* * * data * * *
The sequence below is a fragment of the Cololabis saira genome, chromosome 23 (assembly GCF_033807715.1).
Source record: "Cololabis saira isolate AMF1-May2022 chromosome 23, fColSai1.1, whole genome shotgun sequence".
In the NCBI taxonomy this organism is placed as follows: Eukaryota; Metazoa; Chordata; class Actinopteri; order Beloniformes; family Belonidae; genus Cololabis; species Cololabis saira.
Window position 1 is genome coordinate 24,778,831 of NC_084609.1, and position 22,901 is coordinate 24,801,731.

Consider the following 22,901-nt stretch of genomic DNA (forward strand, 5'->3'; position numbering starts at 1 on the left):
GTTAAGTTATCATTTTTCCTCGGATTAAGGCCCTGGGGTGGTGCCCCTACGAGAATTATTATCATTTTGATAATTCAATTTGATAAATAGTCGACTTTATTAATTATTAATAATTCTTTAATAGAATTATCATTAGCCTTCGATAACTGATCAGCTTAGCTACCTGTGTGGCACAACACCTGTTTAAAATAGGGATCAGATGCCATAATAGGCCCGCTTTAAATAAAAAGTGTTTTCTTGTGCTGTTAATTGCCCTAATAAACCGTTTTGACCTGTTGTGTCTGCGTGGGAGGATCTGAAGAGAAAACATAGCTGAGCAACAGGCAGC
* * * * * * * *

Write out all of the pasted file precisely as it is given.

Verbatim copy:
The sequence below is a fragment of the Cololabis saira genome, chromosome 23 (assembly GCF_033807715.1).
Source record: "Cololabis saira isolate AMF1-May2022 chromosome 23, fColSai1.1, whole genome shotgun sequence".
In the NCBI taxonomy this organism is placed as follows: Eukaryota; Metazoa; Chordata; class Actinopteri; order Beloniformes; family Belonidae; genus Cololabis; species Cololabis saira.
Window position 1 is genome coordinate 24,778,831 of NC_084609.1, and position 22,901 is coordinate 24,801,731.

Consider the following 22,901-nt stretch of genomic DNA (forward strand, 5'->3'; position numbering starts at 1 on the left):
GTTAAGTTATCATTTTTCCTCGGATTAAGGCCCTGGGGTGGTGCCCCTACGAGAATTATTATCATTTTGATAATTCAATTTGATAAATAGTCGACTTTATTAATTATTAATAATTCTTTAATAGAATTATCATTAGCCTTCGATAACTGATCAGCTTAGCTACCTGTGTGGCACAACACCTGTTTAAAATAGGGATCAGATGCCATAATAGGCCCGCTTTAAATAAAAAGTGTTTTCTTGTGCTGTTAATTGCCCTAATAAACCGTTTTGACCTGTTGTGTCTGCGTGGGAGGATCTGAAGAGAAAACATAGCTGAGCAACAGGCAGC